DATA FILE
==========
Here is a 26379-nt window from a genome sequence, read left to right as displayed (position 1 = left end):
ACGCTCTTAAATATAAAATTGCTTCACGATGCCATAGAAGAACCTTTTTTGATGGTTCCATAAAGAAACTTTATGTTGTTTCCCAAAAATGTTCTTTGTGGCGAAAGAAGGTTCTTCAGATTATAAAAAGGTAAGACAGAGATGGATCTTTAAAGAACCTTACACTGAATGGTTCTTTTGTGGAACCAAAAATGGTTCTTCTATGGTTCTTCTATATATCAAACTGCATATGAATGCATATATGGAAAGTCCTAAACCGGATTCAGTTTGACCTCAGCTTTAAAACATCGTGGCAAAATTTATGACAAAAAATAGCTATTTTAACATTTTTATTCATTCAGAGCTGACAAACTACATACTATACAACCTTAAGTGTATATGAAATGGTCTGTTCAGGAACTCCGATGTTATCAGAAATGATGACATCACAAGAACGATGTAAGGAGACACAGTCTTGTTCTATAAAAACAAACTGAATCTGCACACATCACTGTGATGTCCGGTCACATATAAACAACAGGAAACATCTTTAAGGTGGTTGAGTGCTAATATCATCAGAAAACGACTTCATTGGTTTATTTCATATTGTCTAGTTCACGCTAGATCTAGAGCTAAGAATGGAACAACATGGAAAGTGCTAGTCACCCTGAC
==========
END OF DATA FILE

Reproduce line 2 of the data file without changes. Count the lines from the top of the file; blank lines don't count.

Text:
ACGCTCTTAAATATAAAATTGCTTCACGATGCCATAGAAGAACCTTTTTTGATGGTTCCATAAAGAAACTTTATGTTGTTTCCCAAAAATGTTCTTTGTGGCGAAAGAAGGTTCTTCAGATTATAAAAAGGTAAGACAGAGATGGATCTTTAAAGAACCTTACACTGAATGGTTCTTTTGTGGAACCAAAAATGGTTCTTCTATGGTTCTTCTATATATCAAACTGCATATGAATGCATATATGGAAAGTCCTAAACCGGATTCAGTTTGACCTCAGCTTTAAAACATCGTGGCAAAATTTATGACAAAAAATAGCTATTTTAACATTTTTATTCATTCAGAGCTGACAAACTACATACTATACAACCTTAAGTGTATATGAAATGGTCTGTTCAGGAACTCCGATGTTATCAGAAATGATGACATCACAAGAACGATGTAAGGAGACACAGTCTTGTTCTATAAAAACAAACTGAATCTGCACACATCACTGTGATGTCCGGTCACATATAAACAACAGGAAACATCTTTAAGGTGGTTGAGTGCTAATATCATCAGAAAACGACTTCATTGGTTTATTTCATATTGTCTAGTTCACGCTAGATCTAGAGCTAAGAATGGAACAACATGGAAAGTGCTAGTCACCCTGAC